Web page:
Reactions to and memories of teachers are mixed. One lady recalls feeling so humiliated when told she was unintelligent because she didn’t know the meaning of the word “lethargic” and that she had “no recollection of a single teacher ever smiling at me” whereas others remember particular teachers with fondness and respect.
The Malory Towers teachers were regarded with affection and respect, and the girls gave some fond nicknames e.g. Potty for Miss Potts. The Celbridge staff had similar nicknames e.g. Connie for Miss O’Connor, Fuss for Miss Fulcher.
Celbridge girls made firm friendships in school. On Sundays when they wrote their letters, they used to sit in their friendship groups, known as a “ring”. They looked out for each other, shared tuck and cakes, and the friendships lasted for decades. Given the distance between their homes, they didn’t get to meet up much during the holidays although girls living near each other met up occasionally for an afternoon. The Malory Towers girls seemed to write to each other during the long summer holidays but Celbridge girls didn’t tend to do so. They often found it hard to reconnect with old primary school friends and neighbours in the holidays, as they had been away for so long and living a very different life. Many of their old friends continued at primary school until aged 14 and then went to work. Girls were sometimes glad to get back to school to see friends and have the companionship again.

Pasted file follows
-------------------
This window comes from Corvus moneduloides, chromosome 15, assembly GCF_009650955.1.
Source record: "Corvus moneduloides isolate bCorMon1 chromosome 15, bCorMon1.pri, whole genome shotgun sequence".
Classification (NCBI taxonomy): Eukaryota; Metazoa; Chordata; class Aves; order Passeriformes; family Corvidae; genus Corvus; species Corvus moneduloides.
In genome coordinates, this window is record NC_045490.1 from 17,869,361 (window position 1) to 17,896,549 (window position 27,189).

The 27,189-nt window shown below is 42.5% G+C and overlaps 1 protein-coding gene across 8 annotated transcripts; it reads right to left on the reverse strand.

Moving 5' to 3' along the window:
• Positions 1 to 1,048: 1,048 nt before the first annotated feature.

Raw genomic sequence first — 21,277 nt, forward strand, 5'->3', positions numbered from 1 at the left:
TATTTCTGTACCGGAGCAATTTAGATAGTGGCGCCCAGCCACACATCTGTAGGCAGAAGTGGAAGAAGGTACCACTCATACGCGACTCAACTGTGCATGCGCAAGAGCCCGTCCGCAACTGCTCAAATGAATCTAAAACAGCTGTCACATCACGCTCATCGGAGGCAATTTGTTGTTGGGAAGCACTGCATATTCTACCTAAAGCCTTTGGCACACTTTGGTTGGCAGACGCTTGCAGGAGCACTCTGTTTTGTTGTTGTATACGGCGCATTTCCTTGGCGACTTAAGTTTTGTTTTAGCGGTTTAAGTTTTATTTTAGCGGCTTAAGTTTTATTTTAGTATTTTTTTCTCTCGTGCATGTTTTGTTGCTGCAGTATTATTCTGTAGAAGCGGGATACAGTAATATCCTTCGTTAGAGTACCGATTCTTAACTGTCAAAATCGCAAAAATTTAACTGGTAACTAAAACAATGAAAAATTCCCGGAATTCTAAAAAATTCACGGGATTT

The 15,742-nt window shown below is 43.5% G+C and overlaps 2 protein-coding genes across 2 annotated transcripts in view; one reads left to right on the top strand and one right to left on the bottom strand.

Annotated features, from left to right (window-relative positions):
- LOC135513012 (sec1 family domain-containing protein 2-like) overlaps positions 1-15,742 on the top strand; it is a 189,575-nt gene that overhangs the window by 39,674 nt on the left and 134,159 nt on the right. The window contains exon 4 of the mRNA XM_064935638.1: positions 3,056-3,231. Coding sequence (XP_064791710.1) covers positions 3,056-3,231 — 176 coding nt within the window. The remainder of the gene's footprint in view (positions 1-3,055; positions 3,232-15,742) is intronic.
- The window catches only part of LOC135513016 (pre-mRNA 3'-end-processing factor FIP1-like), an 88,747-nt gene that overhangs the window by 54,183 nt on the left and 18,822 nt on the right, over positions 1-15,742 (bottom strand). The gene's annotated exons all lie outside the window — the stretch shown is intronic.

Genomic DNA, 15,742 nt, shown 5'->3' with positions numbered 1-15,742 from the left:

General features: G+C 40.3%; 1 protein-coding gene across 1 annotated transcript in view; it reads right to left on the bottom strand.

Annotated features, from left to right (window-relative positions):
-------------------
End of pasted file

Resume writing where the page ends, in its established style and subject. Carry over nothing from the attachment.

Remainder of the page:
Ladies who attended Celbridge in the 1930s and 1940s are still in contact with friends they made in school.
Homesickness and Runaways
Malory Towers pupils settled in quickly for the most part. Indeed, those who are homesick are almost scoffed at by others. Two girls run away and the ringleader is expelled for numerous reasons. Another girl breaks the rules and goes to the local town for an evening show, she is “punished” by getting lost in a storm on the way back and her health suffers as a result.
In Celbridge, the first year girls were often homesick for some time although others revelled in knowing they had got the scholarship, were attending an academic school and were going to make lots of friends. One pupil sprinkled writing paper with water when sending letters home, to try and get more sympathy from her parents. Another shed real tears over her letters and had the headmistress summon her to her office to ask why she was upsetting her parents by doing such a thing. Some admitted to crying every night for a whole term.
Sometimes girls did run away but it sounds like they were always discovered. One girl tried to run away by getting on the local bus. However, she hadn’t realised that a member of staff always travelled on that bus on her half day and of course, that was the day. The girl was brought back to the school. Even though she was shouting and making a racket outside the classrooms, she wasn’t punished but was sent to bed and given staff meals for the rest of the day much to the envy of the rest of the school.